I can't decide whether I think this version of "Southernmost" is the end of that section or the beginning of the next one, but clearly by the angular chord-leaps and organ bleats of "Even Stevens" (which ought to have been called "Seven Years of Scrabble", but then they'd have to worry about trademarks) we're into something else. The demo of "The Great Dividing Range" is too slow and lost in too large a space, I think, and "Friendless Summer" tries to force a few too many multi-line rhymes. A bass groan on "Goodness Gracious" doesn't seem to know its place, but the arching melody pulls the song along like it's dangling from talons.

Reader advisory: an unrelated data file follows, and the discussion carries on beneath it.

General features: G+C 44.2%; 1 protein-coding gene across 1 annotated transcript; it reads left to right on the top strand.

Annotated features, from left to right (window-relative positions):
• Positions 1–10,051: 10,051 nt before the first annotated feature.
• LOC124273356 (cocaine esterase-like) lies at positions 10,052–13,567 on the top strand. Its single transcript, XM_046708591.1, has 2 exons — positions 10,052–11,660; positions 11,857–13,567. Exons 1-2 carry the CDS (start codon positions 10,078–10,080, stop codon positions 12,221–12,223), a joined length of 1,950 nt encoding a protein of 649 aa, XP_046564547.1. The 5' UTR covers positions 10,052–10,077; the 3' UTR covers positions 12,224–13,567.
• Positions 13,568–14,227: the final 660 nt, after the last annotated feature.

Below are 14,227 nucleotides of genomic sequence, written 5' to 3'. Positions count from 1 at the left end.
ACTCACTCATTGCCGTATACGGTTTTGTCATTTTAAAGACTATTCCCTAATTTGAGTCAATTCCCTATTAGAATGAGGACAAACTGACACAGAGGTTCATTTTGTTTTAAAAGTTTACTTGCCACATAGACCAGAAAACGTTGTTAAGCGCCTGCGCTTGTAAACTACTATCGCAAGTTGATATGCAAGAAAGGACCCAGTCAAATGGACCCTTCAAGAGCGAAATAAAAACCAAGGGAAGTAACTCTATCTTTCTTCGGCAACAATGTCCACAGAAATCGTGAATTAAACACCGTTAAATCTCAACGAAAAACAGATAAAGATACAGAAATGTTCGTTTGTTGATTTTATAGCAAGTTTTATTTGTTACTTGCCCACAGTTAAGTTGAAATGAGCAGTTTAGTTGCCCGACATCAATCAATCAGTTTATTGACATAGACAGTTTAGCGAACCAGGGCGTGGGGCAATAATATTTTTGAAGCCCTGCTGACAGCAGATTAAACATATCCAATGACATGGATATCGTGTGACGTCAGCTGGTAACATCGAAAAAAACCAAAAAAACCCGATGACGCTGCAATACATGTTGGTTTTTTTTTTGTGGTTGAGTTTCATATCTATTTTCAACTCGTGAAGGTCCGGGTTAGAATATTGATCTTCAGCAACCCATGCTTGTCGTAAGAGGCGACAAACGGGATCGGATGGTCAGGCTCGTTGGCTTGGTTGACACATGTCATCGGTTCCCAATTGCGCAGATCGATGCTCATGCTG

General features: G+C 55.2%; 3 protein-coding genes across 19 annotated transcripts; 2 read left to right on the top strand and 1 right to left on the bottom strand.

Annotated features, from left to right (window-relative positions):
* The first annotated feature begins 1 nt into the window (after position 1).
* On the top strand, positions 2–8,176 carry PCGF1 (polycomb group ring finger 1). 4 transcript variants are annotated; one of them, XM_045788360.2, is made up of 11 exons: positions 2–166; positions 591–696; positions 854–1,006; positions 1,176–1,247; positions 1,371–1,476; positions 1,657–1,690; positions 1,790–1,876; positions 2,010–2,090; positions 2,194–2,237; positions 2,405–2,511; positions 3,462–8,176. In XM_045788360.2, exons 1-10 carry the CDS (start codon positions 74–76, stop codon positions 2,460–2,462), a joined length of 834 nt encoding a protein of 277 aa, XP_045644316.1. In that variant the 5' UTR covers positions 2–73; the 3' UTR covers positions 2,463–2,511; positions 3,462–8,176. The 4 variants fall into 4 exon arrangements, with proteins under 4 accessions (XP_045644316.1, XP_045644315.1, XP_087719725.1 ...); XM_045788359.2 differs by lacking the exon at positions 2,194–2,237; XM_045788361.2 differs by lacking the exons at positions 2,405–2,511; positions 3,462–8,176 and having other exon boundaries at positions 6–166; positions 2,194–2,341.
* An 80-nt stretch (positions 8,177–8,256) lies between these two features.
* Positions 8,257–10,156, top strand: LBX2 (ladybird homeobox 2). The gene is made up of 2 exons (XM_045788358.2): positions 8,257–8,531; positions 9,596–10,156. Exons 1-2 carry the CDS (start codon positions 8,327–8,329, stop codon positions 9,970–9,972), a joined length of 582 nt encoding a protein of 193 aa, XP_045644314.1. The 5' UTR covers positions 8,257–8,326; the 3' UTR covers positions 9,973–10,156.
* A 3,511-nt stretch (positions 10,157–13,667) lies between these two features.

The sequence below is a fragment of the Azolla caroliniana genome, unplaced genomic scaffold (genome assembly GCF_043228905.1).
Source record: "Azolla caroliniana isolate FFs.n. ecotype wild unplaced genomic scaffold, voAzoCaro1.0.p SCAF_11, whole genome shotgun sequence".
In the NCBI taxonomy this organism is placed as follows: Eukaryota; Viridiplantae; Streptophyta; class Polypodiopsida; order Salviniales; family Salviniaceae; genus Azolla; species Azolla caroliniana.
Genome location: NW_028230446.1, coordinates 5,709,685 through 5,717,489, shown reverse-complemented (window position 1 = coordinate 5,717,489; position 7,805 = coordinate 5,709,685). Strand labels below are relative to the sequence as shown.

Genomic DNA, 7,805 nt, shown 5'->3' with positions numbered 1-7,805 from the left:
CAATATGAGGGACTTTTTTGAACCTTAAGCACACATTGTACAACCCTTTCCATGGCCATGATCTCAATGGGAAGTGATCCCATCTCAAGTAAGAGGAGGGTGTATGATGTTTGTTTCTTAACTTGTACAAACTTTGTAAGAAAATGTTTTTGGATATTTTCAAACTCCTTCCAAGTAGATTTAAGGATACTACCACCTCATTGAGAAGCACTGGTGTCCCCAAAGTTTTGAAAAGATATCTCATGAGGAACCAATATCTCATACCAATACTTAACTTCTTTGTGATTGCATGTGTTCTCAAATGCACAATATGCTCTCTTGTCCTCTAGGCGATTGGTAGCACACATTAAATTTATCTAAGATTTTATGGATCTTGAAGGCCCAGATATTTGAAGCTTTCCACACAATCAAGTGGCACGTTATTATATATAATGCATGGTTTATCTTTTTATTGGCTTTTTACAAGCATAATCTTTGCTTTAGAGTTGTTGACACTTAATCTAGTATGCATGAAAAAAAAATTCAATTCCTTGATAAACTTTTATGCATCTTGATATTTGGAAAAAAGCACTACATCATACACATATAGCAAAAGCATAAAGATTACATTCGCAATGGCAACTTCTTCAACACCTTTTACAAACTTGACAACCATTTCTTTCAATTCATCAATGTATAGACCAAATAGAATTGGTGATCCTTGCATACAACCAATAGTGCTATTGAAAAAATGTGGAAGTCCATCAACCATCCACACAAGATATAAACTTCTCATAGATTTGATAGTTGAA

And although "Welcome Home" opens with some throwaway mock-jazz chords, and twitters on about the weather and superficial nostalgia without ever mustering much more gravitas, the little backing-vocal echoes of "Welcome home" are just sincere enough for the contrast to feel a little touching. And the squashed vocal processing on "Mars" is a self-unimportantly low-fi touch I normally think of the Lucksmiths as knowing better than, but the music underneath is the set's strangest, laced with plinky banjos and odd humming noises ("Tibetan singing bowl", the credits claim, but maybe that's just an overly literal translation of the Tibetan term for "cello"). Drums arrive just in time to go away again, and as my changer clicks I realize that in a way the whole album has arrived just in time to go away again. I don't know what these songs have accomplished, and I doubt I could isolate any tangible way they've improved me, yet I persist in believing it's happened. Tullycraft are defiant, and the Lucksmiths are demure, but these are tactical deployments of the same fundamental defense mechanism. Music like this stipulates an upper bound on its own power, and maybe it doesn't do it intentionally or exclusively to preempt criticism, but I have a hard time believing these people aren't aware of the effect, and if so, it's their decision to let it obtain. This isn't even an album, it's just a kindness for fans with sprained completeness flexors. But maybe this music knows that. Left to their own devices, these songs have catalogued and sequenced themselves. Not only do we not always know what we've achieved, we don't even always know what we're doing. We write songs and take steps, because songs and steps are within our ken. Maybe they will not combine. Maybe the only way to make steps into a journey is to know, all along, where you're going. But I doubt that. We so seldom know where we're going, yet we so often find ourselves somewhere new. We fall, again and again, into traps, and escape so reliably that we'd never believe our own lives as movies. They are at once too big and too small. They lack grandeur, and sometimes badly, but grandeurs are our wishful shortcuts, and we know better. We build houses were we dream of towers, and walk paths over which we dream of soaring wings. We dream of kissing. We are content, both in dreams and awake, with such tiny fractions of what is possible. But we are right. Houses are right, paths are right. When we kiss, we are people. This is our gift, I'm suggesting, not our curse. These songs are so simple, we could fill the oceans with them. There are enough perfect instants to drown us; but enough too, if we hold still and let them, to bear us up.